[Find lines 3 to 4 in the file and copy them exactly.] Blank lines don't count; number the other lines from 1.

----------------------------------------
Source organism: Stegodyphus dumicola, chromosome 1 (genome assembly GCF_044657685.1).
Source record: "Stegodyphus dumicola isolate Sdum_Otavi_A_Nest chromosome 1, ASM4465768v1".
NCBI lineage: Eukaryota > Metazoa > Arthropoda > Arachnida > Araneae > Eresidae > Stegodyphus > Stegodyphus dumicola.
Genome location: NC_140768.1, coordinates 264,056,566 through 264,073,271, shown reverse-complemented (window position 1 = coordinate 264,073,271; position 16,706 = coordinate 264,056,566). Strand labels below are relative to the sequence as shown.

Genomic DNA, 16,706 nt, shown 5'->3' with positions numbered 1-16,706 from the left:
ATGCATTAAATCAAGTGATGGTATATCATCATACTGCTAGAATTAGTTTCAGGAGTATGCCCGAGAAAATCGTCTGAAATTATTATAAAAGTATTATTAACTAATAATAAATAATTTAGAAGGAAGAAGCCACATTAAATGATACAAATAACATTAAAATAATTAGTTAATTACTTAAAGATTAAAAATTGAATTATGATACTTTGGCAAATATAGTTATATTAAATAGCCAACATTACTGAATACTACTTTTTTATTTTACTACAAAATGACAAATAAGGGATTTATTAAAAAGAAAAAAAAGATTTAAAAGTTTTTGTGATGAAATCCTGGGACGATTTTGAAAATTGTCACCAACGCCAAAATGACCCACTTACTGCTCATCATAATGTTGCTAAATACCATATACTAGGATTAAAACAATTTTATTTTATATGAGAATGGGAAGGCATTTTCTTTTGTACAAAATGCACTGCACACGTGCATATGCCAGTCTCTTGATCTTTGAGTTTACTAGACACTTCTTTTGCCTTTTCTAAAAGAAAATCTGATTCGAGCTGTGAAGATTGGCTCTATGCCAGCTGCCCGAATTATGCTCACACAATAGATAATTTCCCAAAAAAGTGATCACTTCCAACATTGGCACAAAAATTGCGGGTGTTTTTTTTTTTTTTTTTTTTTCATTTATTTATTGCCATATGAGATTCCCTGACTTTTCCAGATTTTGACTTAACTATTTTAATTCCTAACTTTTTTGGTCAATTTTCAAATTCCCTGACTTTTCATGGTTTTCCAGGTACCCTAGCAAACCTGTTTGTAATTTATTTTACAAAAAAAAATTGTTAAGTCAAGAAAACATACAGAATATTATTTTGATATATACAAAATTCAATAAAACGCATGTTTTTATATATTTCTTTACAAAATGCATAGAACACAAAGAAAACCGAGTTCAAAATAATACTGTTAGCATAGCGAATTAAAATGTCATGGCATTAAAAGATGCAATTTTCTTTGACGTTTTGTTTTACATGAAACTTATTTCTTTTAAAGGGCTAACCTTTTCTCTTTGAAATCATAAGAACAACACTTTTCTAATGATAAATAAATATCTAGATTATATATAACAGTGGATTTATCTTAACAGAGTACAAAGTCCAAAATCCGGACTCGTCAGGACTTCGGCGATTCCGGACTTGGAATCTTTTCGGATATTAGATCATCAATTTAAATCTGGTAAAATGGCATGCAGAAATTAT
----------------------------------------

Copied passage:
NCBI lineage: Eukaryota > Metazoa > Arthropoda > Arachnida > Araneae > Eresidae > Stegodyphus > Stegodyphus dumicola.
Genome location: NC_140768.1, coordinates 264,056,566 through 264,073,271, shown reverse-complemented (window position 1 = coordinate 264,073,271; position 16,706 = coordinate 264,056,566). Strand labels below are relative to the sequence as shown.